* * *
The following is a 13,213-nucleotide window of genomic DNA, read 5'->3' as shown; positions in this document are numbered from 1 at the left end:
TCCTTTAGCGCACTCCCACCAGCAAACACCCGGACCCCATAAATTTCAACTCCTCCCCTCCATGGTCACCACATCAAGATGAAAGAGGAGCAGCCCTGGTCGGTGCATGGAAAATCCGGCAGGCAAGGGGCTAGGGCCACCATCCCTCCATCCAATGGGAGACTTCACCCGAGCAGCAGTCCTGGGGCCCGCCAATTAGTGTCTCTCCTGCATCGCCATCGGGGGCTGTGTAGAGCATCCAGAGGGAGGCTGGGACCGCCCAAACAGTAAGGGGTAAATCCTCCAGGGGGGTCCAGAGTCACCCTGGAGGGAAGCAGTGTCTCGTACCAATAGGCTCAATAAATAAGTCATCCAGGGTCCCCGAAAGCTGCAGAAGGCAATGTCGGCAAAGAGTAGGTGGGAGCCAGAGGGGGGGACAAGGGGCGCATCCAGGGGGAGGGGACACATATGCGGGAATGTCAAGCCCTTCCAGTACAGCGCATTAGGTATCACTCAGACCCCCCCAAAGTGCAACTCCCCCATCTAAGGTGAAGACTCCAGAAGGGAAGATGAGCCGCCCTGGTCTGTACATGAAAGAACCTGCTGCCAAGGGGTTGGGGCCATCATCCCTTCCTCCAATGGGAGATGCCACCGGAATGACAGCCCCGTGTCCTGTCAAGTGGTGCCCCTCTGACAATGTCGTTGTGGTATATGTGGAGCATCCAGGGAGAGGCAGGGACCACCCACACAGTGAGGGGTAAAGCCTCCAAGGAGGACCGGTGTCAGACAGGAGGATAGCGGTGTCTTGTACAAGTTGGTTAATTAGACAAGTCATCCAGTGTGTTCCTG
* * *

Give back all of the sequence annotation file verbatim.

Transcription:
The following is a 13,213-nucleotide window of genomic DNA, read 5'->3' as shown; positions in this document are numbered from 1 at the left end:
TCCTTTAGCGCACTCCCACCAGCAAACACCCGGACCCCATAAATTTCAACTCCTCCCCTCCATGGTCACCACATCAAGATGAAAGAGGAGCAGCCCTGGTCGGTGCATGGAAAATCCGGCAGGCAAGGGGCTAGGGCCACCATCCCTCCATCCAATGGGAGACTTCACCCGAGCAGCAGTCCTGGGGCCCGCCAATTAGTGTCTCTCCTGCATCGCCATCGGGGGCTGTGTAGAGCATCCAGAGGGAGGCTGGGACCGCCCAAACAGTAAGGGGTAAATCCTCCAGGGGGGTCCAGAGTCACCCTGGAGGGAAGCAGTGTCTCGTACCAATAGGCTCAATAAATAAGTCATCCAGGGTCCCCGAAAGCTGCAGAAGGCAATGTCGGCAAAGAGTAGGTGGGAGCCAGAGGGGGGGACAAGGGGCGCATCCAGGGGGAGGGGACACATATGCGGGAATGTCAAGCCCTTCCAGTACAGCGCATTAGGTATCACTCAGACCCCCCCAAAGTGCAACTCCCCCATCTAAGGTGAAGACTCCAGAAGGGAAGATGAGCCGCCCTGGTCTGTACATGAAAGAACCTGCTGCCAAGGGGTTGGGGCCATCATCCCTTCCTCCAATGGGAGATGCCACCGGAATGACAGCCCCGTGTCCTGTCAAGTGGTGCCCCTCTGACAATGTCGTTGTGGTATATGTGGAGCATCCAGGGAGAGGCAGGGACCACCCACACAGTGAGGGGTAAAGCCTCCAAGGAGGACCGGTGTCAGACAGGAGGATAGCGGTGTCTTGTACAAGTTGGTTAATTAGACAAGTCATCCAGTGTGTTCCTG